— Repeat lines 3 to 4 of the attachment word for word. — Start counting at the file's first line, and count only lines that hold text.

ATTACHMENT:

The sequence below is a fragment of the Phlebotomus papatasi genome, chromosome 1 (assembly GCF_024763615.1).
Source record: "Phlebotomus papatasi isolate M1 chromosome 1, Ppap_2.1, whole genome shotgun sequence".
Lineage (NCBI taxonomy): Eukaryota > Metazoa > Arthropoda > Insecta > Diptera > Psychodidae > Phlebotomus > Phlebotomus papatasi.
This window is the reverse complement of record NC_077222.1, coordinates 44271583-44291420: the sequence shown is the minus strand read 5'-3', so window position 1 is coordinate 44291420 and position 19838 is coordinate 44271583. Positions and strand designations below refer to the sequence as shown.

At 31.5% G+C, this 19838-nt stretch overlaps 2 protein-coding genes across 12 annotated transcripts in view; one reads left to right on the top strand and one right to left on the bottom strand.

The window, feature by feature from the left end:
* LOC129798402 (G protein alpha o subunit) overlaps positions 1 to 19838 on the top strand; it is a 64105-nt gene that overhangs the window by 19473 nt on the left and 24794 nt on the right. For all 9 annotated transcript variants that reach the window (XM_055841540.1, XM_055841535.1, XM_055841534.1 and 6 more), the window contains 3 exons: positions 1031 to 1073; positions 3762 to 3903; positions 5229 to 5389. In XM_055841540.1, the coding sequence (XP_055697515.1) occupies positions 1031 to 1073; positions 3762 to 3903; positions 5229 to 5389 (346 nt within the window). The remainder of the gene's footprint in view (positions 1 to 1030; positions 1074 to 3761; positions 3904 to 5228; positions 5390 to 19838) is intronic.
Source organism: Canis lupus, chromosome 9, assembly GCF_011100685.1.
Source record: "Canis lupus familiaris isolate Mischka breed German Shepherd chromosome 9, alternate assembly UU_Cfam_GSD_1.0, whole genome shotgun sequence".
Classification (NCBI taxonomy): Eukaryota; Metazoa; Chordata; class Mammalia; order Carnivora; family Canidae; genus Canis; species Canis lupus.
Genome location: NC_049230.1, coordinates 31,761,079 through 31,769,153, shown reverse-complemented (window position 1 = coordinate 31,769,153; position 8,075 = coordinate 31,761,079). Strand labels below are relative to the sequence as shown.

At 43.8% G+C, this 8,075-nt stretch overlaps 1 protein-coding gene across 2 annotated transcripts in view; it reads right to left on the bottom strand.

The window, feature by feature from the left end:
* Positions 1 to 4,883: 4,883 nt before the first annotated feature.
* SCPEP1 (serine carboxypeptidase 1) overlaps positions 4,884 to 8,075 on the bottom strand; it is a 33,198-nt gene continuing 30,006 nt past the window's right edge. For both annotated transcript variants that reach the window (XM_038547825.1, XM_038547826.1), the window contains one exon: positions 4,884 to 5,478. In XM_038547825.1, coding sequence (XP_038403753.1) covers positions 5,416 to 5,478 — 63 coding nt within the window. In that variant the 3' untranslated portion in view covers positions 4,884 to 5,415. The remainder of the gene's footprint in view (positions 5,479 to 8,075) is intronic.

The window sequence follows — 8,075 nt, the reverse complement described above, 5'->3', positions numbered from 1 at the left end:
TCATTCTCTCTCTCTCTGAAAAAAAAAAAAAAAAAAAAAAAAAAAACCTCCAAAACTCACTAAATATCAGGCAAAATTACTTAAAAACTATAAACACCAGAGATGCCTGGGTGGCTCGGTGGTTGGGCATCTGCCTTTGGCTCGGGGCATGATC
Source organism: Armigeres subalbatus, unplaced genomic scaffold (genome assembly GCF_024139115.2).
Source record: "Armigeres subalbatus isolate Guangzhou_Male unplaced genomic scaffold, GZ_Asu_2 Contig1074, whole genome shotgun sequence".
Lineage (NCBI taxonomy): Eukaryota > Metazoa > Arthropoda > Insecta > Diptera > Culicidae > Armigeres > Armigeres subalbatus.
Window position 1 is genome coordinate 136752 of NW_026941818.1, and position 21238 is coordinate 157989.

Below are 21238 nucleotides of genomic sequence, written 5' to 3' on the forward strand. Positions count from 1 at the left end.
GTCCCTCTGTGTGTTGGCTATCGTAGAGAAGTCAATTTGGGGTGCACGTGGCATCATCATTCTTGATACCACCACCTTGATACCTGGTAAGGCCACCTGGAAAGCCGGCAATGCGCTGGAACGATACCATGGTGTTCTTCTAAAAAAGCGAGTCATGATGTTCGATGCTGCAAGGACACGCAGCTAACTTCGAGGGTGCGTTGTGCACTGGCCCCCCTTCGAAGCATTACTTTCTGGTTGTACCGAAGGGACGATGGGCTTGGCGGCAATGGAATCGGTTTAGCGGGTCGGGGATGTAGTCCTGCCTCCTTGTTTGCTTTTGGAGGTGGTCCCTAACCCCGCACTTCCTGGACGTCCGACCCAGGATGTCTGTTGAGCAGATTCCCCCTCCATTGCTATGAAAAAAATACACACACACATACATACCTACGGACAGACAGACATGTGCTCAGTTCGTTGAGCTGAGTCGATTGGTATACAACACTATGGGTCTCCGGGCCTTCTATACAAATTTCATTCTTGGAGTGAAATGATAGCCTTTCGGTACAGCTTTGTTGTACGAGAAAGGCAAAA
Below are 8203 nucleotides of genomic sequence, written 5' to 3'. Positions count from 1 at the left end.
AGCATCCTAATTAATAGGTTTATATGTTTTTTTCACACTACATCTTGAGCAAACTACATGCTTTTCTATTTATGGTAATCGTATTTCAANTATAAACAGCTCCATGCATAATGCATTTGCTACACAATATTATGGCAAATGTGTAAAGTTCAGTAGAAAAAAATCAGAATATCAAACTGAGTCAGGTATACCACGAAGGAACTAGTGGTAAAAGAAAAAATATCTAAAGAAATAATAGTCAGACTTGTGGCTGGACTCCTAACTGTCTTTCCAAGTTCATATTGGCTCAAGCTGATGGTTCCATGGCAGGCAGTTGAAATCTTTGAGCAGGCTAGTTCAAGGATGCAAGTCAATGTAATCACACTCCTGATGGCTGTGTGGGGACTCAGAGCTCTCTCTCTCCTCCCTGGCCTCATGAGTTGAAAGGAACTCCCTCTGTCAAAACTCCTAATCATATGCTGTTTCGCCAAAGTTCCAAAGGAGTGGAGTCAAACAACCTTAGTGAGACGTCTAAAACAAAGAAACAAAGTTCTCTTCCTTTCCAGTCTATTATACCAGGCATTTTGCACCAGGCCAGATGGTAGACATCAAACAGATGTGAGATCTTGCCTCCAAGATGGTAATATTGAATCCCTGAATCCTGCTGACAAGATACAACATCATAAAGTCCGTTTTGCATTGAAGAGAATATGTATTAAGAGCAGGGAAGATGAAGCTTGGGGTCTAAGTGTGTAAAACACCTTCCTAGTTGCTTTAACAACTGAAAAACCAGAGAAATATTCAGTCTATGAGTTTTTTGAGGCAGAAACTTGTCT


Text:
Lineage (NCBI taxonomy): Eukaryota > Metazoa > Arthropoda > Insecta > Diptera > Psychodidae > Phlebotomus > Phlebotomus papatasi.
This window is the reverse complement of record NC_077222.1, coordinates 44271583-44291420: the sequence shown is the minus strand read 5'-3', so window position 1 is coordinate 44291420 and position 19838 is coordinate 44271583. Positions and strand designations below refer to the sequence as shown.